In the environment, there are polluting substances that can cause adverse reactions in human beings when entering the body through different ways (ingestion, inhalation, injection, or absorption). The main pollutants can be poisons, chemical compounds, toxic gases, and bacterial toxins. These can be found in different places and their effects depend on the dose and exposure time. Furthermore, foodborne diseases (FBDs) can cause disability; these diseases can be caused by toxins produced by bacteria or other toxic substances in the food, which can cause severe diarrhea, toxic shock syndrome, debilitating infections such as meningitis and even death. FBDs are transmitted through food contaminated with pathogenic microorganisms that have multiple factors of virulence, which gives them the ability to cause an infection; some bacterial genres can produce toxins directly in the food, but other genres can produce them once they have colonized the intestine. Among the pathogens involved in FBDs that are also considered to be toxigenic are Salmonella spp., Vibrio parahaemolyticus, Vibrio cholerae, Staphylococcus aureus, Clostridium botulinum, Clostridium perfringens, Bacillus cereus, Listeria monocytogenes. Foodborne diseases can be prevented and acute diarrhea syndromes, fever and even death from dehydration can be avoided, especially in children under the age of 5 and in immunocompromised people.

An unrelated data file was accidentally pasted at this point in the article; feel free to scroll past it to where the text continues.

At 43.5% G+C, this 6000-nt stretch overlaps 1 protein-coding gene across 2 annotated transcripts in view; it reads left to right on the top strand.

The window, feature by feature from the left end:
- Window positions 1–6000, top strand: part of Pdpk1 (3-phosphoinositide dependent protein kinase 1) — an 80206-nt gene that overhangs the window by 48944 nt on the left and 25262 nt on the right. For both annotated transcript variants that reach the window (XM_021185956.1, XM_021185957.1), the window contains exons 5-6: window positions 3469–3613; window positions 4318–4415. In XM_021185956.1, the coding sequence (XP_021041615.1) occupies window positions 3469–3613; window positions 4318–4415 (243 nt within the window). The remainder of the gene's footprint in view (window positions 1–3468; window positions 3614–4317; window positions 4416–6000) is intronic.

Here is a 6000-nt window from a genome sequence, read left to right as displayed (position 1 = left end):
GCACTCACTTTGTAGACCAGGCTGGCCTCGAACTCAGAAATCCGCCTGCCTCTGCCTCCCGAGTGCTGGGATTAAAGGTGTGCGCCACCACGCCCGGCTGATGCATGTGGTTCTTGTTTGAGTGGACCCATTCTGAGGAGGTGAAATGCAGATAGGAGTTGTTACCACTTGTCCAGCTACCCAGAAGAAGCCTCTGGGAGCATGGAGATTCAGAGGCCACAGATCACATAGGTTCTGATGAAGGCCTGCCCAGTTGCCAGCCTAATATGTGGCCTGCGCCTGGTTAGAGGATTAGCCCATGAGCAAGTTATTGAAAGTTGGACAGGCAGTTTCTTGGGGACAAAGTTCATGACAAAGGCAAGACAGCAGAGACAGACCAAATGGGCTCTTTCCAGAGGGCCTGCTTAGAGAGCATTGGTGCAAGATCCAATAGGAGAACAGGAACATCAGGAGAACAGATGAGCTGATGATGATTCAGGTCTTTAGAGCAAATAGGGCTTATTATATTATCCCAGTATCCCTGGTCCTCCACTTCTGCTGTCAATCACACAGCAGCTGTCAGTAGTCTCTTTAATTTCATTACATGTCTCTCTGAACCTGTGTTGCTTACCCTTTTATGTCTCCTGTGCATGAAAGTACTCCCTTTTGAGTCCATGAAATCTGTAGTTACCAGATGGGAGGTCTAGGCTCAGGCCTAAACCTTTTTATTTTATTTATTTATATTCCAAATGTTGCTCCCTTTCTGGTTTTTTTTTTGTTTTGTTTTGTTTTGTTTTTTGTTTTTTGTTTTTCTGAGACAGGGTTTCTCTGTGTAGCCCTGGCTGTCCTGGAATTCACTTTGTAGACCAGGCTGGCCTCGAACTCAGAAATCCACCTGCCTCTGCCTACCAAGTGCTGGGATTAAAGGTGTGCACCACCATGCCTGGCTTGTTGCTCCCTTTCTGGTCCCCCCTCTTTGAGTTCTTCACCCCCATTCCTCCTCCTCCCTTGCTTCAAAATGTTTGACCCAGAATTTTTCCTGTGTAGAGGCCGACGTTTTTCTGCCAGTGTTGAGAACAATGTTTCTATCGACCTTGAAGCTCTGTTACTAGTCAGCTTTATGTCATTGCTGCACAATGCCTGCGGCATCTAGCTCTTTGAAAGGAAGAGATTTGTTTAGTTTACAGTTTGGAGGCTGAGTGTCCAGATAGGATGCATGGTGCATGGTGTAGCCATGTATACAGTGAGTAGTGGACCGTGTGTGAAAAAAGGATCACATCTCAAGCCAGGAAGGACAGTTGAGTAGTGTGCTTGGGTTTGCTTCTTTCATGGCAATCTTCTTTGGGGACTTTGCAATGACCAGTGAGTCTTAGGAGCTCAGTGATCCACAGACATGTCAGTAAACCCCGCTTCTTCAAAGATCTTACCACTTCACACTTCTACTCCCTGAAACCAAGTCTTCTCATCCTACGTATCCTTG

Part of the book: Poisoning